Over the past 15 years, e-commerce technology has come a long way in making online shopping easy and convenient. Using a phone, tablet or computer, consumers can now shop for wedding dresses in their pajamas, Christmas presents on the train, or even a house from 1,000 miles away. However, that convenience comes with a trade-off, moving away from immediate satisfaction (i.e. opening a new gadget the moment you buy it) and any feeling of personalization in shopping.
It is clear that some within the retail industry have recognized these flaws because they have taken steps to counter them, with various levels of success. On the immediate satisfaction front, creative delivery options are popping up that both make customers' lives easier and add a new revenue stream for businesses. Delivery times have long been shortened for overnight delivery; but, now with services like Amazon Prime Now - which has been rolled out in over 20 U.S. cities - customers can get their delivery in under two hours. That almost makes it feel like they went to the store to get it, but with the convenience of not actually having to get off the couch. Even high fashion is getting in on the trend, with Hugo Boss's "Boss on Demand" partnering with Uber for same day deliveries in NYC.
The retail industry has also made strides in recreating a personal experience, but with less success. Some have tried replacing the in-person customer service experience with live chatting, which can sometimes build up a queue and become even less convenient. Noting this, customer service chat bots have started popping up. The technology will improve with time but, for now, these bots are minimally equipped to answer questions that would normally appear in the FAQ. If you have questions with any nuance that stray too far off script, you are out of luck. Still, it is better than nothing.
Online purchases - especially gifts - should never feel like a staple item picked from a catalog, but instead a wholly unique purchase with individualized options. Targeted marketing based on preferences and browsing history has helped bridge the gap to make consumers feel like they are seeing things that are relevant to them with customized recommendations, much like an experienced salesperson would be able to do in person. Plus, add-ons for purchases like personal messages and gift wrapping, have always injected a personal element into every purchase. However, as with overnight delivery, these add-ons are a bit antiquated for 2016. The industry needs to find the next generation of personalization online.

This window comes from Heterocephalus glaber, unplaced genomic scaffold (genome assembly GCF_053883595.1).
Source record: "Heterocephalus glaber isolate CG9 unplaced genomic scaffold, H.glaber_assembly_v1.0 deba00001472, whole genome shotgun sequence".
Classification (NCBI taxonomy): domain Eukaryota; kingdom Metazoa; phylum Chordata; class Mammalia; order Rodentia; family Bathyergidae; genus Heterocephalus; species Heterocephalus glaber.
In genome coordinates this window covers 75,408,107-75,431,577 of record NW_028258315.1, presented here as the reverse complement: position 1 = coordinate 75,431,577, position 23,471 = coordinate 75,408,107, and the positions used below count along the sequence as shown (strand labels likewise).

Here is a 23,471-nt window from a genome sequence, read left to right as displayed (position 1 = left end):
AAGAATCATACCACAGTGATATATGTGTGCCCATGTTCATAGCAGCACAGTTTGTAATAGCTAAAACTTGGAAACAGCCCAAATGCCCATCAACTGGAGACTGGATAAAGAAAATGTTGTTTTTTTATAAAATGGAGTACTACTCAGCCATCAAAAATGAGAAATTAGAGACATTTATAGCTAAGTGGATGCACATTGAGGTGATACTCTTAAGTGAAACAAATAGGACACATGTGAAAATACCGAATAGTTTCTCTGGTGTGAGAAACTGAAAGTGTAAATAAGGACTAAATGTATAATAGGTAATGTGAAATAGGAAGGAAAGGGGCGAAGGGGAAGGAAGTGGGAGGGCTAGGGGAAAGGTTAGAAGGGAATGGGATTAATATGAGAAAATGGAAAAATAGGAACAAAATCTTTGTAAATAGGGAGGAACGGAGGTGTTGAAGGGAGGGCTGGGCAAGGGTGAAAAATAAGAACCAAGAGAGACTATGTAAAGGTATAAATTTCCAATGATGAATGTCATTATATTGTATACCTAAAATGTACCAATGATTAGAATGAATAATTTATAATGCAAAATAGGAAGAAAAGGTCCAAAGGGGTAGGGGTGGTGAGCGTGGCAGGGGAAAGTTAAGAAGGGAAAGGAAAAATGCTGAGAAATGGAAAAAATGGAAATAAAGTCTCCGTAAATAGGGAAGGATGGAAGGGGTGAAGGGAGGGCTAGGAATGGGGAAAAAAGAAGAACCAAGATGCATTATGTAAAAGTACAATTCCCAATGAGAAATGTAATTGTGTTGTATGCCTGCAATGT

I believe that the future of convenience and continued personalization of online shopping will be a merger between online purchase delivery options and customization tools. Gift giving is a prime area for this: options will evolve to include add-ons that are more interactive and innovative than a simple typed message on a card. Vift is a great example, where a video arrives digitally at the exact same time as a gift package delivery, recreating the personal feeling of giving a gift in person - both for the recipient (who gets to experience the "face" of the person giving a gift) and the sender (who gets to think a little bit harder and send a more genuine message). With the rise of virtual and augmented reality, I expect we'll continue to see innovation in personalized delivery in e-commerce - although this brings its own challenge of making solutions accessible and affordable to the majority of consumers.
Businesses will always find creative ways to improve the customer experience because that is what brings the customer back. Everyone now has an online store, but the key is to make the customer feel like he or she is shopping (and receiving) the old fashioned way.
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